APPS November 2002 Meeting Abstract 1127


Imogen Arnold1,2 , M.J. McKinley1 , M.A. Febbraio3, M.L. Mathai1, 1 Howard Florey Institute, Vic, 2 Department of Physiology, University of Melbourne, Vic, 3 School of Medical Sciences, RMIT University, Vic.

The neurotransmitter nitric oxide (NO) is implicated in central thermoregulatory control because it enhances heat defence mechanisms1,2. This study aimed to elucidate the role of NO in thermoregulation during heat stress and at room temperature using nitric oxide synthase (NOS) inhibition. Treatment with the NOS-inhibitor N-Nitro-L-Arginine methyl ester (L-NAME) (0.3mg, intracerebroventricularly (ICV)) to male Sprague-Dawley rats (n=8) resulted in an augmented rise core temperature (Tc) during 60 minutes of exposure 39˚C compared with the administration of artificial cerebrospinal fluid (aCSF). Tc in L-NAME-treated animals (41.6C 0.3) was higher (p=0.017) than aCSF-treated animals (40.8C 0.1) at the midpoint of heat stress, and many L-NAME-treated animals reached the 42˚C experimental cut-off before the protocol was complete. Tail-skin temperatures (Ts) were not different between groups. Subsequent investigations into the effect of central L-NAME administration at room temperature revealed that ICV L-NAME elevated Tc (by 1.7C at 3 hours, p<0.001) and decreased Ts (by 2.8C at 3 hours, p<0.001), suggesting a coordinated central heat-conserving effect when NOS is inhibited. To control for possible systemic effects, we administered L-NAME (0.3mg) via the tail vein. Peripheral L-NAME at this dose caused no difference in body temperature. We conclude that there is a central nitrergic mechanism responsible for the maintenance of normal body temperature which when blocked, causes Tc to increase independently of cutaneous vasoconstriction, possibly through increased heat generation in the brown adipose tissue.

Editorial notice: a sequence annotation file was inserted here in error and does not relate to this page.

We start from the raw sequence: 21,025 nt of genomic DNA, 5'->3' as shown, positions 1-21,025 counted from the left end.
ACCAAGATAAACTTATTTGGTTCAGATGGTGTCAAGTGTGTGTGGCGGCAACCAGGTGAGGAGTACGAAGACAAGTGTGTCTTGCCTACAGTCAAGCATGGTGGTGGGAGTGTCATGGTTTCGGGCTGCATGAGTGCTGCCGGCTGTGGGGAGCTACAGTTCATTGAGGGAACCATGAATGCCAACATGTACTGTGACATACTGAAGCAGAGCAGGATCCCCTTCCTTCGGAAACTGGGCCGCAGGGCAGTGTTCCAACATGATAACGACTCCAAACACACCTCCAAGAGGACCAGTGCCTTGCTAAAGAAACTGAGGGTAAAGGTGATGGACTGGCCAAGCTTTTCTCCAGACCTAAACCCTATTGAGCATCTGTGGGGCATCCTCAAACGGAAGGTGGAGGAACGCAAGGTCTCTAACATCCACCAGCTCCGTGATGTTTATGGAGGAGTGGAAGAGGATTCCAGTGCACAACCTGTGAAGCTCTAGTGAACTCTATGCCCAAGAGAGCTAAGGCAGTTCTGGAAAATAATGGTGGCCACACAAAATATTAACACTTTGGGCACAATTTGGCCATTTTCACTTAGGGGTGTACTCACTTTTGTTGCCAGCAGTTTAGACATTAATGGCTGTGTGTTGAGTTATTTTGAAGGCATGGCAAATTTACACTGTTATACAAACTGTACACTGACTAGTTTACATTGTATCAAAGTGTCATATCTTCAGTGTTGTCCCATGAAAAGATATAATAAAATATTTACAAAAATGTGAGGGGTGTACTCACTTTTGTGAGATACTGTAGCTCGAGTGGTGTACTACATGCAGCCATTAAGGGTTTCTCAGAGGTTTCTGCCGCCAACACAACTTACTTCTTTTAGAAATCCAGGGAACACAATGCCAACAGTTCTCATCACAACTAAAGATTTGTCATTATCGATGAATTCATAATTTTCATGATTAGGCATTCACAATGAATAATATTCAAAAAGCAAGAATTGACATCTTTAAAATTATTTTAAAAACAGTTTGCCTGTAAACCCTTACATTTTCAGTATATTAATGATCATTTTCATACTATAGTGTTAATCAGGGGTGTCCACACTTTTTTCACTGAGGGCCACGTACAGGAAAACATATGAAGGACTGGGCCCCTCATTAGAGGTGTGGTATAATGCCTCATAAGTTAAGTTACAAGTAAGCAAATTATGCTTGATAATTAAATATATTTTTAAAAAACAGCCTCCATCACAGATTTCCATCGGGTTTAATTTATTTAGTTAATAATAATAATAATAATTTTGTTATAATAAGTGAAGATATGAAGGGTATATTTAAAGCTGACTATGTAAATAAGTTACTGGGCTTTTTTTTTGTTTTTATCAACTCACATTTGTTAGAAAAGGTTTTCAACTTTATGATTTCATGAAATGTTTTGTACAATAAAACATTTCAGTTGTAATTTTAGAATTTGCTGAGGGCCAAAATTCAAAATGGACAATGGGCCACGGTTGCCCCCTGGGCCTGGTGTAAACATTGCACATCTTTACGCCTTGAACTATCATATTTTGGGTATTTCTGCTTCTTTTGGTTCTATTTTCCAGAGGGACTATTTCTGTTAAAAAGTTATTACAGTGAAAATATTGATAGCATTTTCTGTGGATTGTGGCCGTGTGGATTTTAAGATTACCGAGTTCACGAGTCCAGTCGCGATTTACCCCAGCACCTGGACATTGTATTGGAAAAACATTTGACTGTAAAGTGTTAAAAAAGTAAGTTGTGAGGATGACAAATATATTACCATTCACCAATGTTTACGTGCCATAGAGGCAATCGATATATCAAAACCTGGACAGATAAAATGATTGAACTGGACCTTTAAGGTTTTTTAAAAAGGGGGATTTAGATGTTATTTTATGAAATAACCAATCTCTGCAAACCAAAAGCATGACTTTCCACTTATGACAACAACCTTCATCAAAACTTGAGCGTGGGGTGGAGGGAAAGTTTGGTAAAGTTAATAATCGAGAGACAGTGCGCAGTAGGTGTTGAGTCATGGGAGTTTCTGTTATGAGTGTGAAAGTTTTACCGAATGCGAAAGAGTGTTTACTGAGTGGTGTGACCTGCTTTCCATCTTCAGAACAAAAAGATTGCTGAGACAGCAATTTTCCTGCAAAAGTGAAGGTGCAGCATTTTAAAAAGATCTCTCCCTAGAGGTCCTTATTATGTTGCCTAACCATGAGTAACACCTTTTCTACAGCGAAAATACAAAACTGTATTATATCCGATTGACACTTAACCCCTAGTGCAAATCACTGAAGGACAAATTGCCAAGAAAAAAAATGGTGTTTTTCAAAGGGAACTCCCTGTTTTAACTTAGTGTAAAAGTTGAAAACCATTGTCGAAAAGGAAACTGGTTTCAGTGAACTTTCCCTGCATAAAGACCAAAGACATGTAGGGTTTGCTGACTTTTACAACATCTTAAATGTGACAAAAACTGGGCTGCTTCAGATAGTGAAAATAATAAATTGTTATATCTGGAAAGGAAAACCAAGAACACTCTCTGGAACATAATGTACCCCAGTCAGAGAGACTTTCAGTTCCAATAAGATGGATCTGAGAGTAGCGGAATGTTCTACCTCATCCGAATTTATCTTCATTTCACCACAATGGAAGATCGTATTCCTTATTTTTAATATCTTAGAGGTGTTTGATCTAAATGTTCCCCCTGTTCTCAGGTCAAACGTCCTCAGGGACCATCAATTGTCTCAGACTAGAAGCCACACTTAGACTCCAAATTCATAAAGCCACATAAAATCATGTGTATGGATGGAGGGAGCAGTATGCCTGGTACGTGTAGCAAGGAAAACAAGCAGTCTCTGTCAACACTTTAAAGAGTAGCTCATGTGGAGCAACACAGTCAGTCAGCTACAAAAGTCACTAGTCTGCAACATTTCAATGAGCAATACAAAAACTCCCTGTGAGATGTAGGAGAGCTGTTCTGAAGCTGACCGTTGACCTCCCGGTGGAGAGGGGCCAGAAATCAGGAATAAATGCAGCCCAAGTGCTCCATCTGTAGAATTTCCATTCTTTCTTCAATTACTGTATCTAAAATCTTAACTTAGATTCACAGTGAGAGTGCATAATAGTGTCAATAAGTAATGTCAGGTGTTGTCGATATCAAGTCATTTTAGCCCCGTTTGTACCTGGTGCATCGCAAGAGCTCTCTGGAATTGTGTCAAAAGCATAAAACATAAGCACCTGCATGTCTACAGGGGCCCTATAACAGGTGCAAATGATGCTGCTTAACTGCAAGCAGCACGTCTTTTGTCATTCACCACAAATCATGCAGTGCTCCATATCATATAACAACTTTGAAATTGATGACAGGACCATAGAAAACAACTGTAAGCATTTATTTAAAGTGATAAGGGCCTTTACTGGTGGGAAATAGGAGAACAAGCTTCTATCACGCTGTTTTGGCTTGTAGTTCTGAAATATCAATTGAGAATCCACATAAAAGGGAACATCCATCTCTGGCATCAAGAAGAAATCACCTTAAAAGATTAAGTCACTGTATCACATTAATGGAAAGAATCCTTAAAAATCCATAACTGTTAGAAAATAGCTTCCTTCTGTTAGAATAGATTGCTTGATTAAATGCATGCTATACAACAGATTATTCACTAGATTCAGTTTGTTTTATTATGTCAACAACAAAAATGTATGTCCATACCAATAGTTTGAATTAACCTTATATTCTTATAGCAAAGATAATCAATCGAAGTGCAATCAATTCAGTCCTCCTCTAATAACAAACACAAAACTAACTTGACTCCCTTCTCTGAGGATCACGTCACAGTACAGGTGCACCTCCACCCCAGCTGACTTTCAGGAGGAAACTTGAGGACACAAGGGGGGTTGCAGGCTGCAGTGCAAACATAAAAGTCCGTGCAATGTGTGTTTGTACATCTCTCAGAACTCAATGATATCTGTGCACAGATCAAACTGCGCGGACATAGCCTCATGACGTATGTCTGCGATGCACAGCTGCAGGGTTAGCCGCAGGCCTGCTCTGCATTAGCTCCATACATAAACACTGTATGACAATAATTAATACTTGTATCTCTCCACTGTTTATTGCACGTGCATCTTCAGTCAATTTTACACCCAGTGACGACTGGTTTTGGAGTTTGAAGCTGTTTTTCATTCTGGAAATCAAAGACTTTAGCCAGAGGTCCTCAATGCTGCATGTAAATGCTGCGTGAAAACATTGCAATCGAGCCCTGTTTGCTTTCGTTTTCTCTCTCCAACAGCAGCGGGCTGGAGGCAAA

(1) Eriksson, S., et al., Brain Research. 1997.

(2) Mathai, M.L., et al., American Journal of Physiology. 1997.

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